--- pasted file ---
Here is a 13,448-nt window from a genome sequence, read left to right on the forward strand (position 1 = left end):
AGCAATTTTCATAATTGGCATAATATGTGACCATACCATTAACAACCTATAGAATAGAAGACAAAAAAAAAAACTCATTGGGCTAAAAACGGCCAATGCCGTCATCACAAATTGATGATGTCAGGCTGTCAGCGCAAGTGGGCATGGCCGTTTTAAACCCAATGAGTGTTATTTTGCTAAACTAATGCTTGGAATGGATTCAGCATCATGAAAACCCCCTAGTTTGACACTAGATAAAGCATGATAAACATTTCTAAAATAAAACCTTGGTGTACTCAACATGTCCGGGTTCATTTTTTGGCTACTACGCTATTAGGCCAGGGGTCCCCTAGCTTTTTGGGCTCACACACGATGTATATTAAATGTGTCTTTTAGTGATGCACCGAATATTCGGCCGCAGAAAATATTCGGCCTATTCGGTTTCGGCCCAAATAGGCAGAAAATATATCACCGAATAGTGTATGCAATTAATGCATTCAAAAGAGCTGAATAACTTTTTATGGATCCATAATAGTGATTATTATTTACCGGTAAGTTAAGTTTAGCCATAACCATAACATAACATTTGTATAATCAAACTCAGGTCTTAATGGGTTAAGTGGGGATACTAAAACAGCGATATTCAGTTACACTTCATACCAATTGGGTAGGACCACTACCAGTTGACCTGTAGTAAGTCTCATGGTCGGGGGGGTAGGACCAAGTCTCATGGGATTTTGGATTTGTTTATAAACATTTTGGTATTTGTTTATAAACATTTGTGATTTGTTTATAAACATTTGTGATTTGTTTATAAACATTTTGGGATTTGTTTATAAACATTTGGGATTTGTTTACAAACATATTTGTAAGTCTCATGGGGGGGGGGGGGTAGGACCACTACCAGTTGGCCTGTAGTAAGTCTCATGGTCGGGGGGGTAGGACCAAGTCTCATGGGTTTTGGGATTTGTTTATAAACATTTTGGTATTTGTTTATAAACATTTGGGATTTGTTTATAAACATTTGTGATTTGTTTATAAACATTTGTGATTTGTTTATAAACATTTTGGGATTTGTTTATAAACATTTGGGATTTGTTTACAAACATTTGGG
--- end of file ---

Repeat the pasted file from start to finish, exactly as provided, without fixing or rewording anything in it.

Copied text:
Here is a 13,448-nt window from a genome sequence, read left to right on the forward strand (position 1 = left end):
AGCAATTTTCATAATTGGCATAATATGTGACCATACCATTAACAACCTATAGAATAGAAGACAAAAAAAAAAACTCATTGGGCTAAAAACGGCCAATGCCGTCATCACAAATTGATGATGTCAGGCTGTCAGCGCAAGTGGGCATGGCCGTTTTAAACCCAATGAGTGTTATTTTGCTAAACTAATGCTTGGAATGGATTCAGCATCATGAAAACCCCCTAGTTTGACACTAGATAAAGCATGATAAACATTTCTAAAATAAAACCTTGGTGTACTCAACATGTCCGGGTTCATTTTTTGGCTACTACGCTATTAGGCCAGGGGTCCCCTAGCTTTTTGGGCTCACACACGATGTATATTAAATGTGTCTTTTAGTGATGCACCGAATATTCGGCCGCAGAAAATATTCGGCCTATTCGGTTTCGGCCCAAATAGGCAGAAAATATATCACCGAATAGTGTATGCAATTAATGCATTCAAAAGAGCTGAATAACTTTTTATGGATCCATAATAGTGATTATTATTTACCGGTAAGTTAAGTTTAGCCATAACCATAACATAACATTTGTATAATCAAACTCAGGTCTTAATGGGTTAAGTGGGGATACTAAAACAGCGATATTCAGTTACACTTCATACCAATTGGGTAGGACCACTACCAGTTGACCTGTAGTAAGTCTCATGGTCGGGGGGGTAGGACCAAGTCTCATGGGATTTTGGATTTGTTTATAAACATTTTGGTATTTGTTTATAAACATTTGTGATTTGTTTATAAACATTTGTGATTTGTTTATAAACATTTTGGGATTTGTTTATAAACATTTGGGATTTGTTTACAAACATATTTGTAAGTCTCATGGGGGGGGGGGGGTAGGACCACTACCAGTTGGCCTGTAGTAAGTCTCATGGTCGGGGGGGTAGGACCAAGTCTCATGGGTTTTGGGATTTGTTTATAAACATTTTGGTATTTGTTTATAAACATTTGGGATTTGTTTATAAACATTTGTGATTTGTTTATAAACATTTGTGATTTGTTTATAAACATTTTGGGATTTGTTTATAAACATTTGGGATTTGTTTACAAACATTTGGG